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Congressional Budget Office Analyzes “AM Radio for Every Vehicle Act”

CBO says the mandate would cost automakers "several millions of dollars each year the requirement is in effect”

The Congressional Budget Office (CBO) has released its cost analysis of a bill that, if passed, would require AM broadcast stations to be accessible in all passenger motor vehicles sold in the United States.

The AM Radio for Every Vehicle Act of 2023 (S. 1669) was advanced by a Senate committee this summer after several car manufacturers disclosed they were dropping AM capability in their new electric cars and some gas powered vehicles, too.   

The Senate bill requires car makers to maintain AM broadcast radio without a separate or additional payment, fee or surcharge. The bill has yet to go before the full Senate for consideration. The House version of the bill also remains pending in committee for now, according to the National Association of Broadcasters. 

The CBO conducts objective, impartial analysis of budgetary and economic issues to support the Congressional budget process, according to its website. 

The office says the proposal, if adopted, would primarily affect manufacturers of electric vehicles, even though the bill would also prohibit future phase-outs in gasoline and diesel passenger vehicles.

Using sales data, the budget office estimates the bill would require auto manufacturers to update media equipment and infotainment software in about 2.5 to 3 million EVs per year.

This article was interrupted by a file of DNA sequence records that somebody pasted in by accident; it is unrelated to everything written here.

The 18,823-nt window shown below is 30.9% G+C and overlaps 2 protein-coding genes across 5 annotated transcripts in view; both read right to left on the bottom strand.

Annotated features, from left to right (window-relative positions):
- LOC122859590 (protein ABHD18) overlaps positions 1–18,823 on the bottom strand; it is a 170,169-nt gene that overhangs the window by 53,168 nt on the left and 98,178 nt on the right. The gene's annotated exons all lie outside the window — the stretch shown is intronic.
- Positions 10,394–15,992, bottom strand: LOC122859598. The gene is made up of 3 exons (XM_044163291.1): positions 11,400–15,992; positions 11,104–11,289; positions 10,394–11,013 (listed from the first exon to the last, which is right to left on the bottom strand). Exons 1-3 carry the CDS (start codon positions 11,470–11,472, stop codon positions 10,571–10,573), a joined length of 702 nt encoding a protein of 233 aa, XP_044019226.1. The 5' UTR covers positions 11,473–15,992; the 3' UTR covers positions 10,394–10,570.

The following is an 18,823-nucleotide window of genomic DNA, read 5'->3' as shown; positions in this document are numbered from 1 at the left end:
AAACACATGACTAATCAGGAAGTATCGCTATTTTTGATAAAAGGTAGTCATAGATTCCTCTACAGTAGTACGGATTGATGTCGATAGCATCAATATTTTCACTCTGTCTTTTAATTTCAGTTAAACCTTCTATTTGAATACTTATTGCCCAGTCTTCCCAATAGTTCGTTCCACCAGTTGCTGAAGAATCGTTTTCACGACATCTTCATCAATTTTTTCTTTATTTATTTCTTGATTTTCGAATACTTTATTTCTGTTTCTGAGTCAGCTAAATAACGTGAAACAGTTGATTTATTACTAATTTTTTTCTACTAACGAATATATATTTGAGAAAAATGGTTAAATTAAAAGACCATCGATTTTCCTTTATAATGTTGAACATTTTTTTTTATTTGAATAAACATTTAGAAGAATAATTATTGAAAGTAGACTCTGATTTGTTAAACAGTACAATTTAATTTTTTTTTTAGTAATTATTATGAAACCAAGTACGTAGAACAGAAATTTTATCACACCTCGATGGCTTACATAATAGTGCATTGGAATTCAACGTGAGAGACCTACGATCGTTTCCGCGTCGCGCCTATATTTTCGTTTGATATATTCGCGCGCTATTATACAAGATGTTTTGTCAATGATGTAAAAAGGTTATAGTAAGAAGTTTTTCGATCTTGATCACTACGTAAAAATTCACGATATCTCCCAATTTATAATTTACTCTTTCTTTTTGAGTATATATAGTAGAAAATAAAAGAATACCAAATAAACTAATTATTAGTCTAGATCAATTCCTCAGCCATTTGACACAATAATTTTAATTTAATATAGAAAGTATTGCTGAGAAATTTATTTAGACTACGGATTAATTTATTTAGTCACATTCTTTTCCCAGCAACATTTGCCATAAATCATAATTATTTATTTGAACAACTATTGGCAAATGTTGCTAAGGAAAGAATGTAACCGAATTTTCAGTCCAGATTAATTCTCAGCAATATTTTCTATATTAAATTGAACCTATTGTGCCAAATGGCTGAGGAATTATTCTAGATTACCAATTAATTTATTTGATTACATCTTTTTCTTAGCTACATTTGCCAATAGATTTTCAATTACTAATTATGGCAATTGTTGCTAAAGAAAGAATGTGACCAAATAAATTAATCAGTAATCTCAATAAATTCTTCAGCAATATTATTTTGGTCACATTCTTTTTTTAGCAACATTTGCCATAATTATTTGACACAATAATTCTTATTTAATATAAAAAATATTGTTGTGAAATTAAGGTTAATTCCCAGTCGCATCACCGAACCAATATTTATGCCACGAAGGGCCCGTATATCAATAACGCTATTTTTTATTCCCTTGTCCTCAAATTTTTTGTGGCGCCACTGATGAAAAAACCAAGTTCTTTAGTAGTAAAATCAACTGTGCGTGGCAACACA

The CBO, which is nonpartisan, states: “Because the unit costs of those updates are small, CBO estimates the total cost of the mandate [for automakers] would be several millions of dollars each year the requirement is in effect.” That’s well below the annual maximum threshold of $198 million established by the U.S. government when adopting private-sector mandates.

[Related: “Bipartisan Support for AM Radio Legislation Grows“]

If passed into law, the proposed AM Radio for Every Vehicle Act would require the U.S. Department of Transportation (DOT) to issue a rule mandating AM inclusion in new vehicles within one year of adoption. The Senate bill would also require the Government Accountability Office (GAO) to study the role AM broadcasts in passenger vehicles play in disseminating emergency alerts through the Integrated Public Alert and Warning System.

The office also estimates the government price tag for enshrining AM radio in the dashboard of future cars. It says it would cost DOT and the GAO a total of $1 million over the 2024-2028 period. Any spending would be subject to the availability of appropriated funds, the government agency says.

And even some of those costs could be recouped, the CBO states, since the Senate bill would authorize DOT to assess civil penalties on manufacturers that fail to comply with the new rule. The CBO estimates that any additional revenues collected would total less than $500,000 over the 2024-2033 period because the number of violations would probably be small.

The CBO concludes the bill also would preempt state and local laws by prohibiting those entities from enforcing any laws or regulations pertaining to the access of AM radio in passenger vehicles.

[Read more stories about the future of AM radio in cars]